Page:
A controversial measure that would require hotels in Los Angeles to rent vacant rooms to homeless people will go before voters in 2024, the City Council decided Friday.
The council rejected an option that would have skipped the public vote and enacted the ordinance directly, instead voting 12 to 0 to send the measure to the ballot. The initiative is backed by the hospitality worker union Unite Here Local 11, which had gathered enough signatures to place it before voters.
Friday’s council vote sets the stage for a protracted public battle over the measure, with L.A. voters having the ultimate say in 19 months. The hotel industry will probably mount vigorous opposition to the ballot measure. A number of progressive community and housing groups have backed it alongside Unite Here.
The proposal comes as city officials are gradually closing one of the signature programs set up to address homelessness during the COVID-19 pandemic: Project Roomkey, which turned multistory hotels into makeshift shelters. A number of the Project Roomkey sites have already closed.
Hotel owners and operators made up a large contingent of the packed council chamber, with many arguing that the proposal would unfairly burden hotels and hurt their ability to do business.
A handful of hotel workers spoke in support of the measure, while some others opposed it.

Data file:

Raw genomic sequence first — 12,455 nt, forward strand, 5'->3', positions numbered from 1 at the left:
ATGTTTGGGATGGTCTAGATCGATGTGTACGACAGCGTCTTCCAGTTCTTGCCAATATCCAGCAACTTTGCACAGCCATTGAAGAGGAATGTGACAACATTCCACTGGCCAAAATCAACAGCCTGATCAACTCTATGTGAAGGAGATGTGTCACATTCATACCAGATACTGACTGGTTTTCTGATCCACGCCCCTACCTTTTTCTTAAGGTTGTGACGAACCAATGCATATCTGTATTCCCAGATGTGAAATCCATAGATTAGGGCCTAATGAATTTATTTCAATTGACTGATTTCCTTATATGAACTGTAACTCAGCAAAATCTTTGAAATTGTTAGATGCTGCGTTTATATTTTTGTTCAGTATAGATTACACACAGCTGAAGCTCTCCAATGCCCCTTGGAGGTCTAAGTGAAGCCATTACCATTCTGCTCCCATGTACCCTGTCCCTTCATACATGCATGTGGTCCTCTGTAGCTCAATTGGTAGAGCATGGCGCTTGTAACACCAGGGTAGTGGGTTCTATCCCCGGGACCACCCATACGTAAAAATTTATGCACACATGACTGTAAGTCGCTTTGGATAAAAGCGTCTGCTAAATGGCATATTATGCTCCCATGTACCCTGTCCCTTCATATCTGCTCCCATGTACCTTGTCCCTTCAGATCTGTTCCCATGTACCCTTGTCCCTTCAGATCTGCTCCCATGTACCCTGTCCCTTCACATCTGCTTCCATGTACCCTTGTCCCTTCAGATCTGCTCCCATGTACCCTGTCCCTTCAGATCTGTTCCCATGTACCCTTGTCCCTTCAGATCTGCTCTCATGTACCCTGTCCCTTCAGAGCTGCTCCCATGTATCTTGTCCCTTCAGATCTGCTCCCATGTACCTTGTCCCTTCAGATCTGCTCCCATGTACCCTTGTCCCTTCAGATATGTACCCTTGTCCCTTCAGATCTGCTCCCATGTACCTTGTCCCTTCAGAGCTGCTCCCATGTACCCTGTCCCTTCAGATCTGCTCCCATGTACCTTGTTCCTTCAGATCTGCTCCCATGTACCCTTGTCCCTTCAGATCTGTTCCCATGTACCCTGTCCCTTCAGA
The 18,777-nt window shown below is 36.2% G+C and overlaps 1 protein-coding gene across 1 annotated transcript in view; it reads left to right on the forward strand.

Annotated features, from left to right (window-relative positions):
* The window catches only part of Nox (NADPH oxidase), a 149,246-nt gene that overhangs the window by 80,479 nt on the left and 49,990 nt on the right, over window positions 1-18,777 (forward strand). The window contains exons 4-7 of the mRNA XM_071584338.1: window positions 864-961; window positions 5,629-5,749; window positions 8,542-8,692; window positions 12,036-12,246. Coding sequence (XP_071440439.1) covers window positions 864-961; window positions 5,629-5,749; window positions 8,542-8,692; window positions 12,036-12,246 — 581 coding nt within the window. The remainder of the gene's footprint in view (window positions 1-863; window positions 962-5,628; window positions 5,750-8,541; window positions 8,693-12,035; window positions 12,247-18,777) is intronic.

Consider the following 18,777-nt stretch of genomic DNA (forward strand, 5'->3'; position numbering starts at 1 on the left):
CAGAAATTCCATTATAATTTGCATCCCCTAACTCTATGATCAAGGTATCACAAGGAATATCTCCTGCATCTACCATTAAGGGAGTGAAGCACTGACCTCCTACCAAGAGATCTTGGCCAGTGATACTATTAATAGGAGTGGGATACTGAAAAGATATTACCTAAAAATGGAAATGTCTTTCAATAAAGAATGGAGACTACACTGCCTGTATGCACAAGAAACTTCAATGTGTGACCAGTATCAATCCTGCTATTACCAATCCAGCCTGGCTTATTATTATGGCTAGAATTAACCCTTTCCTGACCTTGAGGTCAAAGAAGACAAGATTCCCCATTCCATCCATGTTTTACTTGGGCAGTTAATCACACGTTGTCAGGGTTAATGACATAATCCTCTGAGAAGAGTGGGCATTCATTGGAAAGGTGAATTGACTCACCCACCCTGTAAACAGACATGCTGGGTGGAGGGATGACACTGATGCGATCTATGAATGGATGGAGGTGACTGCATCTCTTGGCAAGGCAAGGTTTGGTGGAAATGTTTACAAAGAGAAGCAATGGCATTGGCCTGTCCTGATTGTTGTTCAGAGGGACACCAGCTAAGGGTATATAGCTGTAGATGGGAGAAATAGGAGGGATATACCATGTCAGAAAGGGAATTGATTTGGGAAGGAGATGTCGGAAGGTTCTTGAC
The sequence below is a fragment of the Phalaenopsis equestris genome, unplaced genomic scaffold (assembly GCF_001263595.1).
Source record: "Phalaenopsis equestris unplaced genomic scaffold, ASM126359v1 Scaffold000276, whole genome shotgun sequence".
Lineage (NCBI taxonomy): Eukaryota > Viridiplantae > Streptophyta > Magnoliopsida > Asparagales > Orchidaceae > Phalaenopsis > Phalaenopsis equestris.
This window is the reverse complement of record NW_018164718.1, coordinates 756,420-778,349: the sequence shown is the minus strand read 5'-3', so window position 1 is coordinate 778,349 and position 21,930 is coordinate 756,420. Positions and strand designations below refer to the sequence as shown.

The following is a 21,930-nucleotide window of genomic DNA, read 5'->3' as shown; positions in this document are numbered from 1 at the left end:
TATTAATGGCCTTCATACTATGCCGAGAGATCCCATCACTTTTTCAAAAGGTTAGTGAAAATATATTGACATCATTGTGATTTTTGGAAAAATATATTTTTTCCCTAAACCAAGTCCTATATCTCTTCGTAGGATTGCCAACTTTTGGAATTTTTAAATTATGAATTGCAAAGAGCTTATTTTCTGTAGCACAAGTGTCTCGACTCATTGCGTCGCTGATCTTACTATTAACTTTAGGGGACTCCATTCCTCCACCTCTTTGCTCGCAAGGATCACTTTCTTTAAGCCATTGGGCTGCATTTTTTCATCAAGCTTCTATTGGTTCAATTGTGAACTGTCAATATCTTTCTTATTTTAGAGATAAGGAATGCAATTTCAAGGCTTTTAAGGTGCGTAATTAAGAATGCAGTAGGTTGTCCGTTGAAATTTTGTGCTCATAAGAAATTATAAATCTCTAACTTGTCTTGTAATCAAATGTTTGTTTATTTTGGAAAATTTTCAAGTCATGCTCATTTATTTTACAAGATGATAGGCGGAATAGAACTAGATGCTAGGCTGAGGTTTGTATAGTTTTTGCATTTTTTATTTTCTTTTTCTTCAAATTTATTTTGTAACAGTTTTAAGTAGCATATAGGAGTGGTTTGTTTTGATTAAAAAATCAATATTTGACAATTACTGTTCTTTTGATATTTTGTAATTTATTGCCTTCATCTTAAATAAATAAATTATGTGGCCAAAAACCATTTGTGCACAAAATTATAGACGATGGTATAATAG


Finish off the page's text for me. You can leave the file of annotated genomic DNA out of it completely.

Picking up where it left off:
Under the proposal, hotels would be required to regularly report the number of vacant rooms they have to the city’s housing department. A program run through the department would then make referrals and pay “fair market rate” for the lodging using prepaid vouchers. Hotels would be prohibited from discriminating against homeless Angelenos “for their participation in this program, or the fact or perception, that they are unhoused.”
That proposed voucher program has no designated source of funding and would be contingent on funding being secured by July 1, 2023, according to a report from the city attorney’s office.
Unite Here Local 11 spokesperson Maria Hernandez said the voucher program would set up a system for utilizing various funding streams.
“Just like with Project Roomkey, there are federal, state and local sources of funding for emergency housing, and this initiative creates a new option for using those funds to get people into housing immediately,” Hernandez said. “There are also nonprofits, churches and other private sources that are interested in buying vouchers to house those in need.”
The measure would also have significant land-use implications for new hotel development.
During his public comment, Northeast Los Angeles Hotel Owners Assn. President Ray Patel asked all the hotel owners in the room to stand up, saying their operations would be dramatically affected if the proposal was directly approved. Patel, who owns Welcome Inn in Eagle Rock, urged the city to instead use Project Roomkey’s voluntary participation as a model.
“Hotels would gladly volunteer their hotels to participate in programs as long as there’s a wraparound service, which includes mental health service, social service, 24-hour security and somebody’s there to hold their hand and help them get into permanent housing,” Patel said.